APICULTURE (from Lat.
Apiculture is extensively practised and there are large market-gardens in the neighbourhood.
Almost everything connected with bee-craft has been revolutionized, and apiculture, instead of being classed with such homely rural occupations as that of the country housewife who carries a few eggs weekly to the market-town in her basket, is to-day regarded in many countries as a pursuit of considerable import ance.
On the American continent apiculture is officially recognized by the respective states' governments; and by the federal government at Washington it is taken into account as a section of the Agricultural Department, with fully equipped experimental apiaries and qualified professors engaged therein for educational work.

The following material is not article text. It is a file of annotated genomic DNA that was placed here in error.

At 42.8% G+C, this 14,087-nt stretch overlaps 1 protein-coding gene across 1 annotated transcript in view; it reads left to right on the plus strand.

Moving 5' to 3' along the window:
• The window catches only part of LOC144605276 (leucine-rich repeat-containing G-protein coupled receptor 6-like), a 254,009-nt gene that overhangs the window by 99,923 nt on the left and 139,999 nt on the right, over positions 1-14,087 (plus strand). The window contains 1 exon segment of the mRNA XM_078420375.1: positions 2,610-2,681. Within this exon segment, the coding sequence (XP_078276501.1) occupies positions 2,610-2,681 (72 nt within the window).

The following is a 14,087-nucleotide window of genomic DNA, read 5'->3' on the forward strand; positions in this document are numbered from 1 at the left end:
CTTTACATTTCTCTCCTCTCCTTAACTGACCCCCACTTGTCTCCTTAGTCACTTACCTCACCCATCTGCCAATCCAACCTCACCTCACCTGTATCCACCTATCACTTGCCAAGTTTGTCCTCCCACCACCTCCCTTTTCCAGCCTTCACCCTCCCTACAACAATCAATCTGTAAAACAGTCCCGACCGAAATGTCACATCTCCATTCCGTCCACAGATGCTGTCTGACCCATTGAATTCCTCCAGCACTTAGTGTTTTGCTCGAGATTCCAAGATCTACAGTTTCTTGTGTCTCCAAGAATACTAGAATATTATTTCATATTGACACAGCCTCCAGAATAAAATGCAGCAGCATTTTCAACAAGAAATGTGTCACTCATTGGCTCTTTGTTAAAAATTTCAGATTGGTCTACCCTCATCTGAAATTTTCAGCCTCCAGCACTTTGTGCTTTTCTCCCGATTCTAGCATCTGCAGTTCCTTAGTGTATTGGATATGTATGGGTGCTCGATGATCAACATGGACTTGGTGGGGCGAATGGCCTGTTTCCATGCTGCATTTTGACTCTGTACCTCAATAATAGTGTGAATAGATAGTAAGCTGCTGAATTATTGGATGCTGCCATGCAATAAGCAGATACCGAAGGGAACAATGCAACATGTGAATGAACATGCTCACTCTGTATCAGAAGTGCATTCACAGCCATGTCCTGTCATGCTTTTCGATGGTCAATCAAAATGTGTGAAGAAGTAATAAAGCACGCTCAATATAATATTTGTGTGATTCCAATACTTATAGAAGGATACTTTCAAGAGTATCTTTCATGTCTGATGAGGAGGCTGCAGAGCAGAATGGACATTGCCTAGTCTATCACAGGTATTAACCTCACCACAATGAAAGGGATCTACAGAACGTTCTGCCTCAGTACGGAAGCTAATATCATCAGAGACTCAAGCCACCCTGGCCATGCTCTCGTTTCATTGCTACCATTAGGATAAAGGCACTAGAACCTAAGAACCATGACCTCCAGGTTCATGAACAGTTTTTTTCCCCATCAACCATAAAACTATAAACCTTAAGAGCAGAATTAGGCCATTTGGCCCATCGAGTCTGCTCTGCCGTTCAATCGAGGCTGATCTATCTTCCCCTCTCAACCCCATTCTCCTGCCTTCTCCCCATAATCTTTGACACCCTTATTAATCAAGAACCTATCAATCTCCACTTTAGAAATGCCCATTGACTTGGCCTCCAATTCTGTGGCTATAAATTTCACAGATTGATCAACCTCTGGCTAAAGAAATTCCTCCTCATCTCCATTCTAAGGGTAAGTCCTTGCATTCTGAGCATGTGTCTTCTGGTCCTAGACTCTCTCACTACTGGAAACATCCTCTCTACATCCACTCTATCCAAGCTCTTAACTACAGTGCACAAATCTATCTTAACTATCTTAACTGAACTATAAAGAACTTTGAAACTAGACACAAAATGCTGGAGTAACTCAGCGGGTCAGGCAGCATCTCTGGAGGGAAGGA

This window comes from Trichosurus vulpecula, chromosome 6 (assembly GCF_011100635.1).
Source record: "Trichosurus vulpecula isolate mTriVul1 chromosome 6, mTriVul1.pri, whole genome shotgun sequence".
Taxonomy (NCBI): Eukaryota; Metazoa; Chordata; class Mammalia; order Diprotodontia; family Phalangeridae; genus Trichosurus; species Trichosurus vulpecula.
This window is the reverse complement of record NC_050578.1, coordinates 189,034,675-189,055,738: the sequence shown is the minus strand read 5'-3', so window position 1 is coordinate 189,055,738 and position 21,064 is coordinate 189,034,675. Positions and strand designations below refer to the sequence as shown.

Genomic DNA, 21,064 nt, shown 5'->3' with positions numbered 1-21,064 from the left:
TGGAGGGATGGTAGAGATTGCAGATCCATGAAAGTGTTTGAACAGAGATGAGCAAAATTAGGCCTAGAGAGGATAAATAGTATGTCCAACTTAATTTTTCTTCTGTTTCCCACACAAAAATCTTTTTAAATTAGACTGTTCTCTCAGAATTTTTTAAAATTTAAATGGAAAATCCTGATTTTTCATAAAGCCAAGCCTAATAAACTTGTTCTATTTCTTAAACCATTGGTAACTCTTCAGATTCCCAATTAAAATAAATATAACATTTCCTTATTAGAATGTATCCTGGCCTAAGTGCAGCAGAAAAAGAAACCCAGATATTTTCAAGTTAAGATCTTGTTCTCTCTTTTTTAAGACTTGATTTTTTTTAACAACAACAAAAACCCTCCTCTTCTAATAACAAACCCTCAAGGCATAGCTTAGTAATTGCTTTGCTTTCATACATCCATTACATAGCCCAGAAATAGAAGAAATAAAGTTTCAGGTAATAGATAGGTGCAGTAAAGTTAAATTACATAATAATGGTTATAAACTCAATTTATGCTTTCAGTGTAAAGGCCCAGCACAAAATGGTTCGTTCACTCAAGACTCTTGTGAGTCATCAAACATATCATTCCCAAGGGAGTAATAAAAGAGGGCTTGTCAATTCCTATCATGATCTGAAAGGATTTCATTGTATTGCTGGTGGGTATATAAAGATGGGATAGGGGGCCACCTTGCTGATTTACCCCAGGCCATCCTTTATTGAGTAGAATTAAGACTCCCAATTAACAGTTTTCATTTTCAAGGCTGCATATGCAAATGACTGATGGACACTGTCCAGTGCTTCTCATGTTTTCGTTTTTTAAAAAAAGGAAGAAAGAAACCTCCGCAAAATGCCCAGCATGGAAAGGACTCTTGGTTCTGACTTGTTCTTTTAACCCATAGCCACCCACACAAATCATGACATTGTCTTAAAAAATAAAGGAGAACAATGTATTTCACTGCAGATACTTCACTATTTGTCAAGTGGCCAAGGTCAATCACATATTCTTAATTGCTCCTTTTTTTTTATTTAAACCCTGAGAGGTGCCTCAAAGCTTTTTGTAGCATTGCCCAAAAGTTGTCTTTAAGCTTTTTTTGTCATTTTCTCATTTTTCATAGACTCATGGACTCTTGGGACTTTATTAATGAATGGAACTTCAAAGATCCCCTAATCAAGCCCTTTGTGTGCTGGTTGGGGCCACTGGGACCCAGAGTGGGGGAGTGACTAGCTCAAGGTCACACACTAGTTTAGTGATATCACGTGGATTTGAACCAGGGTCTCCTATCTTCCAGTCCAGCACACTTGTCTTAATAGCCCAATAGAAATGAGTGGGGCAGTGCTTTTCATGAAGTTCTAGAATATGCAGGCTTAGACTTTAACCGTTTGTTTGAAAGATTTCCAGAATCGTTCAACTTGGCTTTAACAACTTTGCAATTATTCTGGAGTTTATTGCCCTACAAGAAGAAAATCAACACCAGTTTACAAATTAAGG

(From Cheshire's Bees and Bee-keeping, Scientific and Practical.) and otherwise, with regard to apiculture - as well as the lack of sufficient natural bee-forage for large apiaries - are such as to preclude the possibility of establishing apiaries on a scale comparable with those located in less confined lands.
Notwithstanding this fact, the advancement of apiculture and the continuous development of the modern frame-hive and methods of working have proceeded with such rapidity, both in England and in America, that hives and appliances used prior to 1885 are now obsolete.
In dealing with the practical side of apiculture it will not be necessary to do more than mention the salient points to be considered by those desirous of acquiring more complete knowledge of the subject.
It is impossible to deal here with the varying conditions under which apiculture is carried on in all parts of the world, but, as a rule, the same principle applies everywhere.
Nor has foul brood in its more advanced forms been neglected, all directions for treatment being found in text-books written by distinguished writers on apiculture in the United Kingdom, America and throughout the European continent.